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Perl Language Reference Manual
by Larry Wall and others
Paperback (6"x9"), 724 pages
ISBN 9781906966027
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11.9 Combining RE Pieces

Each of the elementary pieces of regular expressions which were described before (such as ab or \Z) could match at most one substring at the given position of the input string. However, in a typical regular expression these elementary pieces are combined into more complicated patterns using combining operators ST, S|T, S* etc (in these examples S and T are regular subexpressions).

Such combinations can include alternatives, leading to a problem of choice: if we match a regular expression a|ab against "abc", will it match substring "a" or "ab"? One way to describe which substring is actually matched is the concept of backtracking (see 11.5). However, this description is too low-level and makes you think in terms of a particular implementation.

Another description starts with notions of "better"/"worse". All the substrings which may be matched by the given regular expression can be sorted from the "best" match to the "worst" match, and it is the "best" match which is chosen. This substitutes the question of "what is chosen?" by the question of "which matches are better, and which are worse?".

Again, for elementary pieces there is no such question, since at most one match at a given position is possible. This section describes the notion of better/worse for combining operators. In the description below S and T are regular subexpressions.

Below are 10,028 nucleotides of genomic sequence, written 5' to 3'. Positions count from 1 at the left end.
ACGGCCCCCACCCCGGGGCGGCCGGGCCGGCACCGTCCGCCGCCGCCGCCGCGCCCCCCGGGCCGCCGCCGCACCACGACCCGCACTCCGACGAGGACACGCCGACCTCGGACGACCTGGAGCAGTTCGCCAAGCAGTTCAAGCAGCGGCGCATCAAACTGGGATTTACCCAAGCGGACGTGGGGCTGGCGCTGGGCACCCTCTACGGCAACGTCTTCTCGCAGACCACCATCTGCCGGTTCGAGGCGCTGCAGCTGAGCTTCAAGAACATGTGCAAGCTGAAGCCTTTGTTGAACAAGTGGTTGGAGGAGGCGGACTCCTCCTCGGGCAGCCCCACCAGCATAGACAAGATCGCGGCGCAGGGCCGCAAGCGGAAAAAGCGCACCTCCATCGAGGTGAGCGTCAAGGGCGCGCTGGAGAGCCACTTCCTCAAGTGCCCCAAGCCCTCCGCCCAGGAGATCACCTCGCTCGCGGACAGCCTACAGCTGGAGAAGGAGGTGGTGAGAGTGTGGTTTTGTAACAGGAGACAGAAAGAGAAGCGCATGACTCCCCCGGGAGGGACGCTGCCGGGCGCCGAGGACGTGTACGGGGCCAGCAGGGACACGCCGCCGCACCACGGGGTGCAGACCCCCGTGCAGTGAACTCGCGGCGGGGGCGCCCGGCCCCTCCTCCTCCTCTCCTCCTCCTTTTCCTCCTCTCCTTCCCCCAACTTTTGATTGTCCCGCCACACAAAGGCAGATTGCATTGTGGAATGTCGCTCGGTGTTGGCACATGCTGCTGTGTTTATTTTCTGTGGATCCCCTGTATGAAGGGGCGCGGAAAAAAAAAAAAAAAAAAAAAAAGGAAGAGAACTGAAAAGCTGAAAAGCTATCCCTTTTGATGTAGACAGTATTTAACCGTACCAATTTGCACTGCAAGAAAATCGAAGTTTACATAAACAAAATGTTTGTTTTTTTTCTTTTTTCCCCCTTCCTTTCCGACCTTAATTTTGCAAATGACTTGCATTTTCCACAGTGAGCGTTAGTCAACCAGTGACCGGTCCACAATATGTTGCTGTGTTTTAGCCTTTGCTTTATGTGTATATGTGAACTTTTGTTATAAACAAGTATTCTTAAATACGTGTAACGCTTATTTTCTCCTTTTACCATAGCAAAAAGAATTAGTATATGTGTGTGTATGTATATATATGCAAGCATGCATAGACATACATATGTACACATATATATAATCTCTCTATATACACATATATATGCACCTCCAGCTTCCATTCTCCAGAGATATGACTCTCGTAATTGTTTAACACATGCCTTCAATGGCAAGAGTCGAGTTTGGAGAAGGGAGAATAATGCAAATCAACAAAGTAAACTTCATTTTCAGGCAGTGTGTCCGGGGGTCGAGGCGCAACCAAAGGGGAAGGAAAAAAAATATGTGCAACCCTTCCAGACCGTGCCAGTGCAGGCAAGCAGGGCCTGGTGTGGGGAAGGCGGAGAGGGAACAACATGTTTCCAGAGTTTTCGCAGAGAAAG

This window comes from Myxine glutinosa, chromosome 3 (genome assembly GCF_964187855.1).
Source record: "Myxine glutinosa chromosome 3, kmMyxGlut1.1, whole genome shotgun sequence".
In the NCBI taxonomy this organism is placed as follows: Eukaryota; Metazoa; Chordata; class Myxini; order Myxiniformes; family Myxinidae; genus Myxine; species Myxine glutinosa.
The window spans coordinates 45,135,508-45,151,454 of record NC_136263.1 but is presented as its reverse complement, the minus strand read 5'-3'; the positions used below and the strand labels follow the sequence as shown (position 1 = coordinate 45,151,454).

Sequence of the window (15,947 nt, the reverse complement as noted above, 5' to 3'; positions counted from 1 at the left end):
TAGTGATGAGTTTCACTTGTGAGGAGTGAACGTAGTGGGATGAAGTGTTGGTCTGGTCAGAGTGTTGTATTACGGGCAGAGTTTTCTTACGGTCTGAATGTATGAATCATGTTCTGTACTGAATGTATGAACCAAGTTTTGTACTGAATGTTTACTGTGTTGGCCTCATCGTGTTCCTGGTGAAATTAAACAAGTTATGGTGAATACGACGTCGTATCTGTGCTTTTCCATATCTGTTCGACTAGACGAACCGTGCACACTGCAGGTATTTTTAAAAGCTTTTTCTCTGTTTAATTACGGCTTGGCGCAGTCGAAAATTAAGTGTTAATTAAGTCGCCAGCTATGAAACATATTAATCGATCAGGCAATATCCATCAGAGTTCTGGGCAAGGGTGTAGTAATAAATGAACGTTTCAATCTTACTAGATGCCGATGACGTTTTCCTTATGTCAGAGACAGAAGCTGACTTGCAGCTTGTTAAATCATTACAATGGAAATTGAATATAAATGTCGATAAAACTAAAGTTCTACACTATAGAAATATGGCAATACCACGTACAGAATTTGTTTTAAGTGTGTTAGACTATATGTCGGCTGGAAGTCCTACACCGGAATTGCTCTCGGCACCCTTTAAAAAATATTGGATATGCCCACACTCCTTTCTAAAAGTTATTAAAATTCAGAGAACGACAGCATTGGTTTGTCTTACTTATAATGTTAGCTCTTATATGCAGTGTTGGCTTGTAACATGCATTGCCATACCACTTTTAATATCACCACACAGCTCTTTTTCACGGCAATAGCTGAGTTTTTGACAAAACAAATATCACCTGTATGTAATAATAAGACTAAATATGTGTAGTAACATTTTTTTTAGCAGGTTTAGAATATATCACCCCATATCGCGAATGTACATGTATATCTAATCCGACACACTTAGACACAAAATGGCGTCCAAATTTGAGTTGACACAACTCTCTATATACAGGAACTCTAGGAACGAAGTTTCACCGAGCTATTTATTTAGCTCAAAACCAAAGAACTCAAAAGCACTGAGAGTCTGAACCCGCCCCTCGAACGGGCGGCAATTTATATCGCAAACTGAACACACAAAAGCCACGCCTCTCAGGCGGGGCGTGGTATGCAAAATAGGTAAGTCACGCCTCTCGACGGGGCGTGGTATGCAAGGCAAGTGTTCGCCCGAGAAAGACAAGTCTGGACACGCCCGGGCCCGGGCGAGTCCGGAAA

ST
Consider two possible matches, AB and A'B', A and A' are substrings which can be matched by S, B and B' are substrings which can be matched by T. If A is better match for S than A', AB is a better match than A'B'. If A and A' coincide: AB is a better match than AB' if B is better match for T than B'.
S|T
When S can match, it is a better match than when only T can match. Ordering of two matches for S is the same as for S. Similar for two matches for T.
S{REPEAT_COUNT}
Matches as SSS...S (repeated as many times as necessary).
S{min,max}
Matches as S{max}|S{max-1}|...|S{min+1}|S{min}.
S{min,max}?
Matches as S{min}|S{min+1}|...|S{max-1}|S{max}.
S?, S*, S+
Same as S{0,1}, S{0,BIG_NUMBER}, S{1,BIG_NUMBER} respectively.
S??, S*?, S+?
Same as S{0,1}?, S{0,BIG_NUMBER}?, S{1,BIG_NUMBER}? respectively.
(?>S)
Matches the best match for S and only that.
(?=S), (?<=S)
Only the best match for S is considered. (This is important only if S has capturing parentheses, and backreferences are used somewhere else in the whole regular expression.)
(?!S), (?<!S)
For this grouping operator there is no need to describe the ordering, since only whether or not S can match is important.
(??{ EXPR }), (?PARNO)
The ordering is the same as for the regular expression which is the result of EXPR, or the pattern contained by capture buffer PARNO.
(?(condition)yes-pattern|no-pattern)
Recall that which of yes-pattern or no-pattern actually matches is already determined. The ordering of the matches is the same as for the chosen subexpression.

The above recipes describe the ordering of matches at a given position. One more rule is needed to understand how a match is determined for the whole regular expression: a match at an earlier position is always better than a match at a later position.

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